"Last Week in Pictures"

July 17-23, 2022- Part 3

While it was nice to spend a leisurely day hiking in Rocky Mountain National Park coming off of my festival in Boulder, my main focus during the few extra days I had to spend in Colorado was actually a little further west. I came across a photo of this mountain in a book several years ago and it's stayed on my radar as one I wanted to see in person since. And though it's probably one of the more iconic peaks in Colorado, it does take a little work to get to. Ideally you would backpack in and set up camp in the vicinity in order to position yourself for sunrise- and I'd originally hoped to- but was unable to get one of the highly sought overnight wilderness permits for this area. So, I improvised. I decided to tackle it as a day hike, requiring a 2 am departure from the trailhead and a long walk in the dark to put myself in place for this spectacular view of early alpenglow.

I've been thinking- and writing- quite a bit lately about "what it takes" to be a nature photographer; and the things that usually aren't taken into consideration. Of course there's the required camera technique, development of editing skills... many of those technical, tangible factors that are easily overlooked by those that assume it's all about having expensive gear. But for some of us (depending on the scenes or locations we're seeking) there are intangibles required as well. It's not just having the skill (physical ability, navigational know-how, etc) required to set out through the forest or up the side of a mountain long before first light, but also the confidence to do it. I'm admittedly not usually the most self-confident person, and pretty much a train wreck in most social situations- but when it comes to wilderness travel, I do have faith in my abilities. I know that I can handle most backcountry situations, and that's not out of cockiness or a presumptive ego- but because I've proven it. I've traveled all over this country over the past 25 years, hiked thousands of miles, and it's given me a lot of experience to draw from. It's helped me to develop skills that aren't necessarily inherent with the geo-tag chasing roadside crowd- such as how to read avalanche conditions, how to cross a swollen river, or how to maintain bowel control when you come face to face with a pair of glowing eyes at four in the morning, six miles into the Colorado wilderness.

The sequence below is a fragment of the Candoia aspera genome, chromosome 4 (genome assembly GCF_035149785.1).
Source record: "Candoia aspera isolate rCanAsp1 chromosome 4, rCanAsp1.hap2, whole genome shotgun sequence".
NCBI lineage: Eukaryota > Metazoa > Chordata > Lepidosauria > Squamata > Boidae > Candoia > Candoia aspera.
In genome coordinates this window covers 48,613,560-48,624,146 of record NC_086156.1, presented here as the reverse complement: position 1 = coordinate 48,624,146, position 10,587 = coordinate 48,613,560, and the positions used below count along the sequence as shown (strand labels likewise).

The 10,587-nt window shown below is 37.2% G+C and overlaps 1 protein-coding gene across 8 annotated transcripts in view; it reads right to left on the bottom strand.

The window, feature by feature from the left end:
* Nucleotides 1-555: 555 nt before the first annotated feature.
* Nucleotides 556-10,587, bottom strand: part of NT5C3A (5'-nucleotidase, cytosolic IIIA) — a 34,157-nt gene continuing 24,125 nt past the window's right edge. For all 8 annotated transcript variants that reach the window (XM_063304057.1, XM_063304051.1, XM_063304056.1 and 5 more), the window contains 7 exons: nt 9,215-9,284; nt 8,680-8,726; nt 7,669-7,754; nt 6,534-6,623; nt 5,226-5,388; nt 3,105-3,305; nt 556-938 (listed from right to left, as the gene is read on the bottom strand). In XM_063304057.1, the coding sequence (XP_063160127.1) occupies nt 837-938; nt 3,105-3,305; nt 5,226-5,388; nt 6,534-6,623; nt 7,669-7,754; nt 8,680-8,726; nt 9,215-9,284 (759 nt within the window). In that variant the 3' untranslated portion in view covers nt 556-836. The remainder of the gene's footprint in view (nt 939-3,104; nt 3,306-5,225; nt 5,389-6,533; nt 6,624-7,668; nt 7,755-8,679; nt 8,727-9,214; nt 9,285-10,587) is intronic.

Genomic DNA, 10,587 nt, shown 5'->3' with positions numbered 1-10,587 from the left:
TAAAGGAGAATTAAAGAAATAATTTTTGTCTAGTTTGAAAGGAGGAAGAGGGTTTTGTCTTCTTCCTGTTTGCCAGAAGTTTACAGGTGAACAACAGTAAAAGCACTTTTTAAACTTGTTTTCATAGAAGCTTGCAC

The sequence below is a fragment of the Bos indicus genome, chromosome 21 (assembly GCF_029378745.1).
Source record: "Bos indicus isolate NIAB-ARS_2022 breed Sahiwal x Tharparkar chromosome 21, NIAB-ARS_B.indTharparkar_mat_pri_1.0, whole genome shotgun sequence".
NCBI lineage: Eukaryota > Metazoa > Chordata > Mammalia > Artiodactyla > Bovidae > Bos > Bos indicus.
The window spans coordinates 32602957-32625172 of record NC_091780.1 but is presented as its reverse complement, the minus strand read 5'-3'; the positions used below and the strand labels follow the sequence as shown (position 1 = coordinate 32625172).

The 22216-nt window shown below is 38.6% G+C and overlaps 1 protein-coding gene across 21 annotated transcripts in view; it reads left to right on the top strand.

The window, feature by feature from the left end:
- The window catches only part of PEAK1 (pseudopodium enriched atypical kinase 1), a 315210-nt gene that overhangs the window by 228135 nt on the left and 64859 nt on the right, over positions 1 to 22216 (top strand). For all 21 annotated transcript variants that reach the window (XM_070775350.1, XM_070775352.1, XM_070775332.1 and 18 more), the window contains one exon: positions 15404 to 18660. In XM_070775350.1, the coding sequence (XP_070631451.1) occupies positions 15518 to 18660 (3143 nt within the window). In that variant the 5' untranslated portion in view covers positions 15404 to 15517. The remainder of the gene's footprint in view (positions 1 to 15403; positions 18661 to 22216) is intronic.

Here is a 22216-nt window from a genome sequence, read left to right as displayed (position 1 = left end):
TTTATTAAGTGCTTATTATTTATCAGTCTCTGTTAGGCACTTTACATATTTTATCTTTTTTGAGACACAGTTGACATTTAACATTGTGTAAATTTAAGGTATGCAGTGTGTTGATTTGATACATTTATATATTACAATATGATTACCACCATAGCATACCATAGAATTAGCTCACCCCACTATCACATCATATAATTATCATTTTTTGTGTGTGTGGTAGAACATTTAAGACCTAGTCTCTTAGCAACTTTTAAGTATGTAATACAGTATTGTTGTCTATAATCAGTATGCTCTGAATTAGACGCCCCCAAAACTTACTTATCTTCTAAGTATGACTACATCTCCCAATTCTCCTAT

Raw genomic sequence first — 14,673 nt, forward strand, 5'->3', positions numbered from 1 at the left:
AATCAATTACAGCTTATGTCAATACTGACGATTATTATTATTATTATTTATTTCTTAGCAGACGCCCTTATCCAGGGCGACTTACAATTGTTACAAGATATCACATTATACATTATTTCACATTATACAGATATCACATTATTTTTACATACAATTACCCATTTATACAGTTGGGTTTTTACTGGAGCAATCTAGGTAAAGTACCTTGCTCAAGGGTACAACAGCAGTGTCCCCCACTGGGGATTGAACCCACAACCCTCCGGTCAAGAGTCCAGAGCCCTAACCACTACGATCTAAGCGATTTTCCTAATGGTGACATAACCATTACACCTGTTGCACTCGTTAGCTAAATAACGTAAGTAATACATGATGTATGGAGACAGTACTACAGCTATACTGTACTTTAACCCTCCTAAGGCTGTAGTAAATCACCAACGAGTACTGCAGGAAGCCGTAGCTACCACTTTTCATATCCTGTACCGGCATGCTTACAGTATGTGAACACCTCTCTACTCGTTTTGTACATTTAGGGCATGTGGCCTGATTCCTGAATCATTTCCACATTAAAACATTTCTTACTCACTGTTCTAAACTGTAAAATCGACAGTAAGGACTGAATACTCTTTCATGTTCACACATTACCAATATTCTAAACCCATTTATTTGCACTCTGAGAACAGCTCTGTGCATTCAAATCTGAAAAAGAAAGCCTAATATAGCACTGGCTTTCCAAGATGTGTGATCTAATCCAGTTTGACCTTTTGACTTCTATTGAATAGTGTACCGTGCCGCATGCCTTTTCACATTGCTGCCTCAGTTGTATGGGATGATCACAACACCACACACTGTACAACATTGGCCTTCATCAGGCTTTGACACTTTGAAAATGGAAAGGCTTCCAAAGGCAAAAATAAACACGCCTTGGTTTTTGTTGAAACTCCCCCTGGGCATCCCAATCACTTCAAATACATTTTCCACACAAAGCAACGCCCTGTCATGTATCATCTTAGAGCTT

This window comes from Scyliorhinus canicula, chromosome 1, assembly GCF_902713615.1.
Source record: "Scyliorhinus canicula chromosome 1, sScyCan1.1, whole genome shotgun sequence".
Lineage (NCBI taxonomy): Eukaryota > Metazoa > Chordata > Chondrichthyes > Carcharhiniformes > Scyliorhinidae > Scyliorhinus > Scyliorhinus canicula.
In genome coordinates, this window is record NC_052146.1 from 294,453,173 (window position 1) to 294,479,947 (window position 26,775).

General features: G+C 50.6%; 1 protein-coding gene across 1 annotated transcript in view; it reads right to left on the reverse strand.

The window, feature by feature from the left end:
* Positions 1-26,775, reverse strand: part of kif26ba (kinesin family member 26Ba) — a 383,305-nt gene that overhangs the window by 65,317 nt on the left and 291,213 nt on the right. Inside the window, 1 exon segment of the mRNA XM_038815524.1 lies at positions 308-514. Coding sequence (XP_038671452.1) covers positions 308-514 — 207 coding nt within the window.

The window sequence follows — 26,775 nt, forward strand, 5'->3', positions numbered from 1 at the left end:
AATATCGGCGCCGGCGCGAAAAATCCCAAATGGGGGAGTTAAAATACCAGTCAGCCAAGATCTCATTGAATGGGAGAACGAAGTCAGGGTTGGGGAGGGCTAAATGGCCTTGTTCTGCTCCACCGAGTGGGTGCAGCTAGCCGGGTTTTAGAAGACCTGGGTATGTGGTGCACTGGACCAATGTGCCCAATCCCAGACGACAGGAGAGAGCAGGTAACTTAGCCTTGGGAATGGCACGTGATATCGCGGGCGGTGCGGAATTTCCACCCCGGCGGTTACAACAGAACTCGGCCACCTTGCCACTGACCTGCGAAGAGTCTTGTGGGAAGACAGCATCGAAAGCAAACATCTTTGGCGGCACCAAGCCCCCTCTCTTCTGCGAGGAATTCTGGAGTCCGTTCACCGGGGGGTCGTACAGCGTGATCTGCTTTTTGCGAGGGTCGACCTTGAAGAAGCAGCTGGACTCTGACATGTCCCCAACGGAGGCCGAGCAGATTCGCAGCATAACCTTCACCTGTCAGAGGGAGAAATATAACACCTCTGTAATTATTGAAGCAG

I'll have more of that story in my next newsletter, which subscribers can watch for in the coming days. (And if you haven't subscribed yet but would like to hear more from my travels, you can SIGN UP HERE.)

Of course the nice thing about an out-and-back hike, with the first half coming pre-dawn, is you get to see all of what you walked by (or crossed over) like it's the first time on your return. All in all it made for a great little adventure- well worth the early wake up, and one that left me eager for more.

Here's a little bit of what I saw...